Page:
Jamal, I agree. When examining issues of “reasonableness” the law uses what is known as the “Reasonable Person” standard. It is most often associated with the law of Torts, but is equally applicable to contract law, when it is sometimes called the “reasonably prudent business person” standard. http://injury.findlaw.com/accident-injury-law/standards-of-care-and-the-reasonable-person.html When we talk about whether a price is reasonable, we are asking whether a reasonably prudent business person in a given situation would pay the price in question. This standard is reflected in the advice of the Director of Defense Pricing (quoted in my post above) when he states that the determination should be made from the point of view of “a reasonable businessman or business woman reviewing the data.” Under this standard, it is not be enough for the contracting officer merely to say, “The price is reasonable to me.” Nor is it required that the specific price be reasonable in all situations. Rather, the contracting officer must be able to say, “A typical business person, with ordinary prudence, in the same circumstances I am in, would be willing to pay this price.” When you see examples of unreasonable pricing, it is because it does not meet that criteria. Either, there are other equivalent options at better prices, or the government’s need is not great enough to pay the requested price and it is more prudent to simply go without. For example, under normal circumstances, a contracting officer is not going to be able to determine $10,000 to be a reasonable price for a coffee pot. It does not matter how much he or she subjectively loves coffee. Nor is it enough that an extravagant millionaire might purchase a $10,000 coffee pot as a luxury. There are many options when it comes to purchasing coffee pots, and a typical business person, with ordinary prudence under normal circumstances is not going to pay that price for a coffee pot. A good example in private industry is a television commercial. Without context, $4M for a 30 second commercial sounds unreasonable. And, if a local cable company demands $4M from Pepsi for a 30 second ad during a rerun of McHale’s Navy, it would be unreasonable. The need for any one ad is not that great, and there are other less expensive, equally effective opportunities to air commercials. A reasonably prudent business person would not pay that price. But if FOX demands $4M from Pepsi for a 30 second ad during the Super Bowl, it may be determined to be a reasonable price. The number of viewers plus the potential for ads to go viral and generate “buzz” make the return on that $4M purchase a much better deal. Considering prices at this year’s Super Bowl approached $5M, one might even think Pepsi was getting a good deal at only $4M. The product and price haven't changed, but the circumstances have. Tweak the scenario just a bit more and the price can become unreasonable again. Imagine a company that does not sell products to the general public and is operating at maximum capacity such that a Super Bowl commercial is not going to help generate sufficient revenue to justify the purchase. In that case, even the “bargain” rate of $4M is not a price that a typical business person with ordinary prudence would pay in those circumstances. Keep changing the circumstances, i.e., the data, and you can find multiple scenarios in which the same price for the same item is either reasonable or unreasonable from the point of view of an typical business person with ordinary prudence. If reasonableness of price did not depend on the specific facts of a procurement, then the Government could come out with a universal price list that capped the prices across all government contracts. The FAR recognizes the variable nature of the price reasonableness determination and puts that responsibility on the individual with the most knowledge of the circumstances of the procurement.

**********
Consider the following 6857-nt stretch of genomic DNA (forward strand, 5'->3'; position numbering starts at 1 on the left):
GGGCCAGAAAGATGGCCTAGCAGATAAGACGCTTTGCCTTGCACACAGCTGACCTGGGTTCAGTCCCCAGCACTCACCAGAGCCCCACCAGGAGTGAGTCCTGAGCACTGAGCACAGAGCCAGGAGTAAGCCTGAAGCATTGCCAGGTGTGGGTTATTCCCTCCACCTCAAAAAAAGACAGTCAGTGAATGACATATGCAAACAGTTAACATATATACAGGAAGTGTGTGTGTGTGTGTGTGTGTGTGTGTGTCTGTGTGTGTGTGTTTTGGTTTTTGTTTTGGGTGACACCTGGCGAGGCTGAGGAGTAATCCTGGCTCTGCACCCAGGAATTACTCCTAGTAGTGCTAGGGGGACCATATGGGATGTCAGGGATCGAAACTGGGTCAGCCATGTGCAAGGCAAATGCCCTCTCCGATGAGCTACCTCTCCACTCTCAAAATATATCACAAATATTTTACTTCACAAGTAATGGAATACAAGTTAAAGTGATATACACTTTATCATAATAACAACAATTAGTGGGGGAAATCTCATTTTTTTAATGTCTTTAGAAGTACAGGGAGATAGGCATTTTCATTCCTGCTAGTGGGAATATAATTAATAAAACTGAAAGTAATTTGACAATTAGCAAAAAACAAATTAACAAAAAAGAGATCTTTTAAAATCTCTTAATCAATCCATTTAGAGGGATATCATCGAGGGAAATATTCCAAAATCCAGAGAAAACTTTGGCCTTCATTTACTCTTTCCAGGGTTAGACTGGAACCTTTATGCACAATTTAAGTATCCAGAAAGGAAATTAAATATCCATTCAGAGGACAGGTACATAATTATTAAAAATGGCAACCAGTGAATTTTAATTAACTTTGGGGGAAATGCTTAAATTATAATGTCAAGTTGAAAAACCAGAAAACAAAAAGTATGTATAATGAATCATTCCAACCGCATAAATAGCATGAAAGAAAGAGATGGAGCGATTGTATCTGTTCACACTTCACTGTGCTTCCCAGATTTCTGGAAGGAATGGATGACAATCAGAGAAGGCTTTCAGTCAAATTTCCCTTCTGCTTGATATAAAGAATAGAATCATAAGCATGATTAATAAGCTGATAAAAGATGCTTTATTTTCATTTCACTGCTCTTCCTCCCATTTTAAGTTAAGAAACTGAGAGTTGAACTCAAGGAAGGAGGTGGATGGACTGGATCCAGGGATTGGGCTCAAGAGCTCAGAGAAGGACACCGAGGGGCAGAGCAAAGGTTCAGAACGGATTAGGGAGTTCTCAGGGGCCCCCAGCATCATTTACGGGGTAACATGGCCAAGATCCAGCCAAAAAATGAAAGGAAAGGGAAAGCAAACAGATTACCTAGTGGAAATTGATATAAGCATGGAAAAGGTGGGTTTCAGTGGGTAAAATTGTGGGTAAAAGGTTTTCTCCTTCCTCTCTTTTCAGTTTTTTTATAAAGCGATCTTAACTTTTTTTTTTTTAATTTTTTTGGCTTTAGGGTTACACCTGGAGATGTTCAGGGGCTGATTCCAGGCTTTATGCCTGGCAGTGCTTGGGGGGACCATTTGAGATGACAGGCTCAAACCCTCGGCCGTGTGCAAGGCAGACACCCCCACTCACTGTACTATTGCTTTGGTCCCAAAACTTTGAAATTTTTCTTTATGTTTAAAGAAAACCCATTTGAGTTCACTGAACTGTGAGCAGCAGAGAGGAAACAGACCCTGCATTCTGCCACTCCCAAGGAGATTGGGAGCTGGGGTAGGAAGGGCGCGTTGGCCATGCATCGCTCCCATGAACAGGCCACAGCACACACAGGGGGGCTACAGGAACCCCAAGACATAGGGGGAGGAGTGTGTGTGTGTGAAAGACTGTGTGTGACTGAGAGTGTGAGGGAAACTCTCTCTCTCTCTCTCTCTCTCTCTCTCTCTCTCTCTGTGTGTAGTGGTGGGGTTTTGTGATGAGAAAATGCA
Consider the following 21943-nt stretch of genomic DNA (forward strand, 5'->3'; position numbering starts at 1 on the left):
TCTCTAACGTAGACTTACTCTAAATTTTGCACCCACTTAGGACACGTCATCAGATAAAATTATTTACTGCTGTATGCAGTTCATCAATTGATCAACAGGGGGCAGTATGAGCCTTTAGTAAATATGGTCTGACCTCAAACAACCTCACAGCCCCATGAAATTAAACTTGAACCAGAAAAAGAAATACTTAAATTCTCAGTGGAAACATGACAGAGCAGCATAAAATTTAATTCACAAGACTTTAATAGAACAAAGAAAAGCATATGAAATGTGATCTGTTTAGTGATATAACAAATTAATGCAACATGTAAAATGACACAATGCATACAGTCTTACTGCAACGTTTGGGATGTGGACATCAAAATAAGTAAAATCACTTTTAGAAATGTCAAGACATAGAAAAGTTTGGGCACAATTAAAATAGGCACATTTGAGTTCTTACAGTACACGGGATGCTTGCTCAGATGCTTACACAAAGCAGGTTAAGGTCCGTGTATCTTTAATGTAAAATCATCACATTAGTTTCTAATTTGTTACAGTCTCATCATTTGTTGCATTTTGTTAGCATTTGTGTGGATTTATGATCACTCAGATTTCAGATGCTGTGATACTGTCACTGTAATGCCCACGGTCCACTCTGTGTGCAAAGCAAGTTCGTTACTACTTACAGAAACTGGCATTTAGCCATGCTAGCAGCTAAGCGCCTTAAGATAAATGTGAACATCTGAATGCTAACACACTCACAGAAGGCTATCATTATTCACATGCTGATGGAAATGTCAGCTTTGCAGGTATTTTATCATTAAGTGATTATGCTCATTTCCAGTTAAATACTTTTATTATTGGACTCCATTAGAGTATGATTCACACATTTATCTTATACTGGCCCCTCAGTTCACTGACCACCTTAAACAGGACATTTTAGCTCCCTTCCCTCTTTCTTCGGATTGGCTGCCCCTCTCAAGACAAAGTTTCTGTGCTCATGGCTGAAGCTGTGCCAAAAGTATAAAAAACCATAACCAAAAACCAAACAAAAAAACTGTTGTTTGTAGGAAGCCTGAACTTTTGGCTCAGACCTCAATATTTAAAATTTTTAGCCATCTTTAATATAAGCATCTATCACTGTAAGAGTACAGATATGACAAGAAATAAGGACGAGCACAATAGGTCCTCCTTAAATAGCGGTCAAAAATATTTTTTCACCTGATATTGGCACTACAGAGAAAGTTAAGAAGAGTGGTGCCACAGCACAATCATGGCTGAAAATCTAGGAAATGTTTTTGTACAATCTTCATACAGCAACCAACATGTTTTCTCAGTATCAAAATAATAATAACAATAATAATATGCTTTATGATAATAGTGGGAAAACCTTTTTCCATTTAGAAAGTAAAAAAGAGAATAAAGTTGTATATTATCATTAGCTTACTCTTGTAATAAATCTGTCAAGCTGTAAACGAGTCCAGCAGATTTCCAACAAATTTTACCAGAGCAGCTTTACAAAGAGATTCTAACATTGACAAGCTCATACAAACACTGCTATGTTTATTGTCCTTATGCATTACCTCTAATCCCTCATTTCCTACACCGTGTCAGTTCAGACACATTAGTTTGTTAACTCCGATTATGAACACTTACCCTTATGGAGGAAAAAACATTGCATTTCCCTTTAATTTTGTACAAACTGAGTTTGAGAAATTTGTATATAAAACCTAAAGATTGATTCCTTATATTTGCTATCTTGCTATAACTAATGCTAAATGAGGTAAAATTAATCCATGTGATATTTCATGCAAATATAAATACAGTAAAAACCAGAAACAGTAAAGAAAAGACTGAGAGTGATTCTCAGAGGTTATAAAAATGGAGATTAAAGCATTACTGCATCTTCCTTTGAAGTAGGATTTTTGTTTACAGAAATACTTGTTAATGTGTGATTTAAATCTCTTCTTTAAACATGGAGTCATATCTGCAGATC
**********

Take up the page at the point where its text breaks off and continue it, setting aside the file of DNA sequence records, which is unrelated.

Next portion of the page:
8. Unreasonable Price

    There is no hard and fast definition. U.S. Supreme Court Justice Potter Stewart once famously penned (about defining pornography), "I shall not today attempt further to define the kinds of material I understand to be embraced within that shorthand description; and perhaps I could never succeed in intelligibly doing so. But I know it when I see it…" I think the FAR and GAO have taken a similar approach with the definition of a fair and reasonable price. See, for example, Matter of Nutech Laundry & Textiles, Inc., B-291739, February 10, 2003: Here you can see GAO essentially saying, it is up to a contracting officer to determine whether a price is reasonable, unless they think it is unreasonable. While they may render a decision on a case by case basis, they do not try to establish the outer boundaries of reasonableness. Even the Director of Defense Pricing, when discussing price reasonableness in the context of a Commercial Item purchase, does not establish a bright line rule. He writes, http://www.acq.osd.mil/dpap/policy/policyvault/USA007164-14-DPAP.pdf On the one hand, it would be nice to have more guidance, but on the other, the more you define and establish hard and fast definitions, the more you limit the discretion afforded to a contracting officer.